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Check your cucumbers: Swedish food agency

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Check your cucumbers: Swedish food agency
14:22 CEST+02:00
Swedish food authorities on Friday urged grocers to trace the origins of their cucumbers, after their German counterpart traced the outbreak of E. coli to two cucumber farms in southern Spain.

“It is very important that companies that handle vegetables, especially cucumbers, track their produce and look into their origins. Companies are responsible for the produce that they sell,” Alexander Sobestiansky of the National Food Administration (Livsmedelsverket) told news agency TT.

After an outbreak of a virulent enterohaemorrhagic E. coli (EHEC) bacteria in northern Germany, the German authorities have been able to trace the infection to two lots of contaminated cucumbers from southern Spain.

So far, there are no indications from Germany that any of the contaminated cucumbers have found their way to Sweden. But the administration still thinks it is important that grocers be vigilant with their vegetables.

“They could have got here through other channels,” Sobestiansky told TT.

If grocers find that any of their cucumbers have originated among the two contaminated lots they should immediately recall them and contact the local authorities, according to Sobestiansky.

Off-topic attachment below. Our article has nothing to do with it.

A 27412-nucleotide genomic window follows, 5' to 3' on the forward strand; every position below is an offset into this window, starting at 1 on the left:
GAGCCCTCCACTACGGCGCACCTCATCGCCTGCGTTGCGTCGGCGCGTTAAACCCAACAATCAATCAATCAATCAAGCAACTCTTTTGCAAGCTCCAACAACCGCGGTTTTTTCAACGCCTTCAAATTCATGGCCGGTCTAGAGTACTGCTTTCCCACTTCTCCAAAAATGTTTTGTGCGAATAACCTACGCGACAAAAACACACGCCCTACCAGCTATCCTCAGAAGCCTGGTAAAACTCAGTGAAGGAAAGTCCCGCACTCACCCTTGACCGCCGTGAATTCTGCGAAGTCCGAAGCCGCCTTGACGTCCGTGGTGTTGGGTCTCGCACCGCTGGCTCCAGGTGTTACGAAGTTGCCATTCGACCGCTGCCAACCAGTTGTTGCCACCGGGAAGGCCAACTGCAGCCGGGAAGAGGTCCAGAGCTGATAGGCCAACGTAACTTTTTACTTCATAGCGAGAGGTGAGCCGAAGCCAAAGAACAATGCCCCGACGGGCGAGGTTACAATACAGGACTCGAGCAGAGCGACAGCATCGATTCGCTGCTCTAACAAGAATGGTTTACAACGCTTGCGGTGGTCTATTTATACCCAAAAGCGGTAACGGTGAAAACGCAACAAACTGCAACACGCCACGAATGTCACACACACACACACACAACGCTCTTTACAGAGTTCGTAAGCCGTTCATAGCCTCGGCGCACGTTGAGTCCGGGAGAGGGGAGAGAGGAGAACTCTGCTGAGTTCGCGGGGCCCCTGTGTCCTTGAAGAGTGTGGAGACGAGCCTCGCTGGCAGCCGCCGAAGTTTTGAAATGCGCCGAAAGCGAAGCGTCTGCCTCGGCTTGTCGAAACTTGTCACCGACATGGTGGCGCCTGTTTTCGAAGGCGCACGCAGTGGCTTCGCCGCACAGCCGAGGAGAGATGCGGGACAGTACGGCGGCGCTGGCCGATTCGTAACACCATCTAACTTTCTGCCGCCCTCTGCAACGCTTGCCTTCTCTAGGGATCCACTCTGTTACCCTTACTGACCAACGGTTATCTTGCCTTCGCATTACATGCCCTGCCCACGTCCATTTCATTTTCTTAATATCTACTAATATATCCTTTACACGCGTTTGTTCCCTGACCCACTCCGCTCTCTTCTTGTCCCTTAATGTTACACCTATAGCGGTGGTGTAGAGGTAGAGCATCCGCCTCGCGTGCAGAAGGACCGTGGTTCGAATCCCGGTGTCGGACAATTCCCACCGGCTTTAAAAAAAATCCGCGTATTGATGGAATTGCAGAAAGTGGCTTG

The Board also urges any Swede travelling in northern Germany to stay away from uncooked cucumber, tomato and lettuce.

“If you have been in northern Germany recently and experience any symptoms you should contact your health care provider. It is important to mention that you have been to Germany and that there has been an outbreak of EHEC,” Sobestiansky said.

There are still a large number of EHEC cases in Sweden, with 15 new cases reported on Friday.

According to Sofie Ivarsson, epidemiologist at the Swedish Institute for Communicable Disease Control (Smittskyddsinstitutet), more cases are being reported and the number of Swedish sufferers keeps changing.

“The infection is now spread all over the country. But no one has actually caught the infection in Sweden,“ Ivarsson said to TT.

The number of German sufferers of the E. coli complication HUS, haemolytic-uremic syndrome (HUS) has increased to 276, of which two have been fatal.

According to Ivarsson, German authorities haven't confirmed to them the amount of suspected EHEC-cases reported.

“Normally 5-15 percent of patients infected with EHEC develop HUS, but in Germany the number seems very high,“ Ivarsson told TT.

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